April 23, 2014

swinn's blog

Concord Forum Examined Fiscal, Economic Risks to U.S. From Eurozone Crisis

The severe fiscal, financial and economic difficulties in Europe underscore the need for Washington to develop credible plans for comprehensive, long-term fiscal reforms -- in part because spillover problems from Europe could well aggravate U.S. budget challenges.

But Europe’s experience also cautions against excessive austerity measures that can turn a weak recovery into another recession. “These are critical times,” says Senate Budget Committee Chairman Kent Conrad, “and we’ve got to be smart about how we get back on track.”

New Hampshire Forum: Weighing the Prospects for Fiscal Reform

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If Congress were to simply follow the budget path laid out in current law, the federal government might escape some of its widely anticipated fiscal problems over the next few years. But that is a big “if,” as became clear Friday at a forum at the University of New Hampshire School of Law.

In the keynote speech, Mark Zandi, chief economist for Moody’s Analytics, said he was more optimistic than many economists about the nation’s prospects and the likelihood that Washington would move the country onto a more sustainable track.

Warner and Chambliss Receive 2011 Economic Patriot Award

The Concord Coalition this week recognized Senators Mark Warner (D-Va.) and Saxby Chambliss (R-Ga.) for their leadership of the "Gang of Six" in the search for bipartisan fiscal reform. 

Former Sen. Sam Nunn (D-Ga.), a member of Concord's board of directors,  presented Chambliss and Warner with the 2011 Paul E. Tsongas Economic Patriot Award at the organization’s annual dinner Wednesday night in Washington.

A Sense of Urgency About the Nation's Fiscal Challenges

When a panel of fiscal experts took the stage at The Concord Coalition’s annual Economic Patriots Dinner last week, nobody was expecting a lot of happy talk about the federal debt. But the immediate sense of urgency may have caught some listeners off-guard, with one panelist -- Robert Rubin, former Treasury secretary -- warning about a possible “implosion” if large numbers of investors suddenly lost confidence in the United States.

Deficit Concerns, Other Priorities Point Toward Tighter Pentagon Budgets

If President Obama was looking for Congress to rubber-stamp his request for additional “emergency” funding for military operations in Iraq and Afghanistan this year, he was sorely disappointed. He asked for the money last February but a wary Congress didn’t approve the funding until just last week, and only after considerable debate over the war effort and U.S. spending priorities.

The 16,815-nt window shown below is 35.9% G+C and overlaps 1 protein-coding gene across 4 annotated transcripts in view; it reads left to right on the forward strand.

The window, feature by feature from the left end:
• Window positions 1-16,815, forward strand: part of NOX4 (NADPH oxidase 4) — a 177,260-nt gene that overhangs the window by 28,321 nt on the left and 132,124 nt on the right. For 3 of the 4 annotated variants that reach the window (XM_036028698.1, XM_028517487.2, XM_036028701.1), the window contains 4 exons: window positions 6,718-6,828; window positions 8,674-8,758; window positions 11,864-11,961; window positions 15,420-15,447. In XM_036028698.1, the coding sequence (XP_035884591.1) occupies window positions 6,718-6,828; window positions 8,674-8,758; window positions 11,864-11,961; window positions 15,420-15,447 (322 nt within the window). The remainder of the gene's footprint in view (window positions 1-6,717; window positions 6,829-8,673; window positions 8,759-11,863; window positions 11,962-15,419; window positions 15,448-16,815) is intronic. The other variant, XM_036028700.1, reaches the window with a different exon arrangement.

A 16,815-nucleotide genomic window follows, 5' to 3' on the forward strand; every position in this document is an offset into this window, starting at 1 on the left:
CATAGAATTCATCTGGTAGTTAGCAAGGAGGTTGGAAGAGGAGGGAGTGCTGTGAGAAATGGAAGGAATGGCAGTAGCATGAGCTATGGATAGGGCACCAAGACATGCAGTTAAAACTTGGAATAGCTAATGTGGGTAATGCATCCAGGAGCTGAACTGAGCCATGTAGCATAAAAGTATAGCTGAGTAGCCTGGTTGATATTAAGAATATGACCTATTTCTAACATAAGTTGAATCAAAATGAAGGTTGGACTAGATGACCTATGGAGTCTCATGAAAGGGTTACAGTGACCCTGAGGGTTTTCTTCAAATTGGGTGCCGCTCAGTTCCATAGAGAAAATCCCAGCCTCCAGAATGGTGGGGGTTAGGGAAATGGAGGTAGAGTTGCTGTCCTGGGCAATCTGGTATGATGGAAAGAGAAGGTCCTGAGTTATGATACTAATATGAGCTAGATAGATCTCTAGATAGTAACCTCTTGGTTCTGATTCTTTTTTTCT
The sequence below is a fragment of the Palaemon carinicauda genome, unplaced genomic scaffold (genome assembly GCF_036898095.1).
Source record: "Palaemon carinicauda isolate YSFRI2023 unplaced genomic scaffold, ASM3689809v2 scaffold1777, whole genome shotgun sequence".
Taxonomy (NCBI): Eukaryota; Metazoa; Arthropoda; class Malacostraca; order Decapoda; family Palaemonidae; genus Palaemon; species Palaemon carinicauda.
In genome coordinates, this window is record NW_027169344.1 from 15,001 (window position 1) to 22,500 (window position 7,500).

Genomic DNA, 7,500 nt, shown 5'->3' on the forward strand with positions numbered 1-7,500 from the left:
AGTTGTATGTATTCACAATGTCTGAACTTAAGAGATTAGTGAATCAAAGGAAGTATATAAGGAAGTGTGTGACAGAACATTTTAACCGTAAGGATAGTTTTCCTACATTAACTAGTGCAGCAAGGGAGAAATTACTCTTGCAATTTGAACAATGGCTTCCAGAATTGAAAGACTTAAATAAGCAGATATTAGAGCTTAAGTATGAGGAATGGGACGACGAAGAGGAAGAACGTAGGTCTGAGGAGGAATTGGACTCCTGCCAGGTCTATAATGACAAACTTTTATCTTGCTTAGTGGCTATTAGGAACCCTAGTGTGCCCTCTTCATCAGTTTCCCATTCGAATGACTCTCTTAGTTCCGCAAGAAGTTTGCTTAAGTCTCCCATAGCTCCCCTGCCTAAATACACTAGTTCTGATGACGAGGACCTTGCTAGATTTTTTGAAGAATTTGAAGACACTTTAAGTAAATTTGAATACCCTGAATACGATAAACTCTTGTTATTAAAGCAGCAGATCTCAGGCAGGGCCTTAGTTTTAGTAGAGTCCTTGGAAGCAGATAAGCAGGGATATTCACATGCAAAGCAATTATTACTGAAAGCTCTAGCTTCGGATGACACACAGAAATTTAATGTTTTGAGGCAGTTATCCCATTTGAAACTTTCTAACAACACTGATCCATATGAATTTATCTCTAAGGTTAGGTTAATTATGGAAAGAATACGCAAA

IMF Prescribes Both Spending Cuts and Tax Increases for the United States

The International Monetary Fund has given Americans a tough-minded analysis of the challenges we face in putting the country on a more responsible fiscal course. While a recent IMF report points to some bright spots in the U.S. economy and praises federal policies in some key areas, it offers less upbeat predictions than the Obama administration has issued. More belt-tightening, the international organization warns, will be needed in the next few years and beyond.

If Successful, New Efficiency Efforts Would Be Steps in the Right Direction

If the Obama administration follows through on its newly announced effort to identify and weed out unproductive federal programs, it could build public confidence and support for more sweeping fiscal reforms in the future.

Economic Recovery and Other Uncertainties Are No Excuse For Failure to Plan A More Responsible Fiscal Course

How large is the federal debt? That's something of a trick question in economic circles, and some analysts believe it may have already tripped up the President's fiscal commission.

The defense budget should not be off limits

If fiscal responsibility calls for significant changes in the big federal entitlement programs, shouldn’t the defense budget face scrutiny and reductions as well?

That question comes up a lot when The Concord Coalition emphasizes the need for entitlement reform. The answer is, “Yes.”

About a fifth of the federal budget goes to the Pentagon, and it is clear that there are many opportunities to achieve significant savings without jeopardizing national security.

A fiscal commission: liberal or conservative plot?

It’s a little amusing to see how badly the idea of a bipartisan fiscal commission has frightened some partisans at both ends of the political spectrum. That alone indicates the idea may have merit.